As New York City continues to fight Covid-19, the state’s governor, Andrew Cuomo officially pleaded to businesses last month to pitch in as there is a critical need for PPE (personal protective equipment). In response, Fashion Institute of Technology’s alumni, faculty and students have united together to make protective masks and PPE for healthcare professionals and essential workers.
By launching a nationwide volunteer network to easy-to-follow instructions for creating masks, the FIT community and alumni have drawn on its resources and knowledge to offer help to New York and beyond as the country continues to battle the coronavirus. Volunteers from the FIT alumni network and faculty alike are joining efforts to produce hospital-grade masks for frontline workers, as well as protective fabric masks for staff at essential businesses and retailers.
FIT alumni from Fashion Design ’07, Caroline Berti and Karen Sabag, have launched the New York State chapter of Sew4Lives USA, a national network of volunteers organized to sew hospital-grade masks, initially for St. Joseph’s Health in Syracuse, St. Peter’s Hospital in Albany, Glen Cove Hospital and St. Francis Hospital in Long Island, Staten Island University Hospital, and Mount Sinai Hospital in Manhattan.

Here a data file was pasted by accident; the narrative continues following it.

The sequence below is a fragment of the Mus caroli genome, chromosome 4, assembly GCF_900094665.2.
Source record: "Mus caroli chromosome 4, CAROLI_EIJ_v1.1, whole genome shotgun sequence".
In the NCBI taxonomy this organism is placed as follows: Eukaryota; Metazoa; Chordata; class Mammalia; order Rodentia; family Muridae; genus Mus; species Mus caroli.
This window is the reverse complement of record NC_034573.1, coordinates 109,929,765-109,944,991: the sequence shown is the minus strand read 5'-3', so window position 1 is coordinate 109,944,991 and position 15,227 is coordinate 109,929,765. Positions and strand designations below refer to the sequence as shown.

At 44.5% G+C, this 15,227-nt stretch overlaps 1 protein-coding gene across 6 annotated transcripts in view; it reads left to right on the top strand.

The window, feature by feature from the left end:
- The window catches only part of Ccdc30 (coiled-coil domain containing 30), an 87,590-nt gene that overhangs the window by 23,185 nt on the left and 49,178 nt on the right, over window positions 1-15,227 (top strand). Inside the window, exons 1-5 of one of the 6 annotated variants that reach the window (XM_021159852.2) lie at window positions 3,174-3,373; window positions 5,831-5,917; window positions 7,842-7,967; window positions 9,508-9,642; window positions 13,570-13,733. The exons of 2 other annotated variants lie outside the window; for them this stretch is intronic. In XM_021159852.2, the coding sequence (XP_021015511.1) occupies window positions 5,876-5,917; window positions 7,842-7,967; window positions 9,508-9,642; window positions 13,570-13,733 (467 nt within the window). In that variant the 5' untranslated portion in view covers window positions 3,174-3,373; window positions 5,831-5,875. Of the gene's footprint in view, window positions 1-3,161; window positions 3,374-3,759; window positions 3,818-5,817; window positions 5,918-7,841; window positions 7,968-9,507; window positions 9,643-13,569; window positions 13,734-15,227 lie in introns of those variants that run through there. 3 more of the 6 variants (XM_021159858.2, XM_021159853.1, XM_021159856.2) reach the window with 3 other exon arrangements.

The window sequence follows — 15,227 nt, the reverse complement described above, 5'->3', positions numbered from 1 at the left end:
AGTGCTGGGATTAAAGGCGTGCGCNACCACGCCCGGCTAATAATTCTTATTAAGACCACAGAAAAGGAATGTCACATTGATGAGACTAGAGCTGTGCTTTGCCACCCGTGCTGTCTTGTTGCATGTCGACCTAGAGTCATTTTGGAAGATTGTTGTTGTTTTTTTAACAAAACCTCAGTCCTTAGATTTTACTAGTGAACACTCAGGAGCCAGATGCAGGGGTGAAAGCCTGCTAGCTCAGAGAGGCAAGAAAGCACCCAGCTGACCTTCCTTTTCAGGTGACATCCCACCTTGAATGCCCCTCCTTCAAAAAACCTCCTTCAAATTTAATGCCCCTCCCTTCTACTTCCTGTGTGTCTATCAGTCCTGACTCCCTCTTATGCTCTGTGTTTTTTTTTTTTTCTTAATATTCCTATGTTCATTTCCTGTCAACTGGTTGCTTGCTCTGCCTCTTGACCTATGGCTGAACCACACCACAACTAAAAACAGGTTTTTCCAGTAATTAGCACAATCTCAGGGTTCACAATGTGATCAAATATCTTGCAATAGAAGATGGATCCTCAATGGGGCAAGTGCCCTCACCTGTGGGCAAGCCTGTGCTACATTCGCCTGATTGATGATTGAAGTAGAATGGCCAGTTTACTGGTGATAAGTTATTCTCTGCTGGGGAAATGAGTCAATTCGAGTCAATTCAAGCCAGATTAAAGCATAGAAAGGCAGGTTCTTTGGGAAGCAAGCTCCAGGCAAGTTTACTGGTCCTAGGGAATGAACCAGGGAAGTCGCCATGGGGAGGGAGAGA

In addition, under the direction of the two graduate fashion students, friends of FIT and SUNY (The State University of New York) have already joined the program, established teams in multiple regions across New York, and are also supporting national groups in more than 20 states. Now, there are close to 100 volunteers on board from coast to coast. To date, nearly 2,500 masks have been made, and approximately 1,500 have been delivered to frontline and essential workers nationwide.
Caroline Berti shared in an interview published on FIT’s website, “We’re all in quarantine and having no physical contact and yet in many ways, this is the most contact we’ve had with anyone. We’re all now connected to this mission, while before we were working on our own brands or companies, so this whole thing has brought us together. This has given us a sense of purpose that some of us have never had before. It’s very overwhelming.”
How to help
Anyone with a sewing machine and cotton material can create this mask and help at the local level. Easy-to-follow instructions, created by Joan Endres, FIT adjunct instructor, Fashion Design can be found on FIT’s official website.
Photos: screenshot of FIT’s website, courtesy of FIT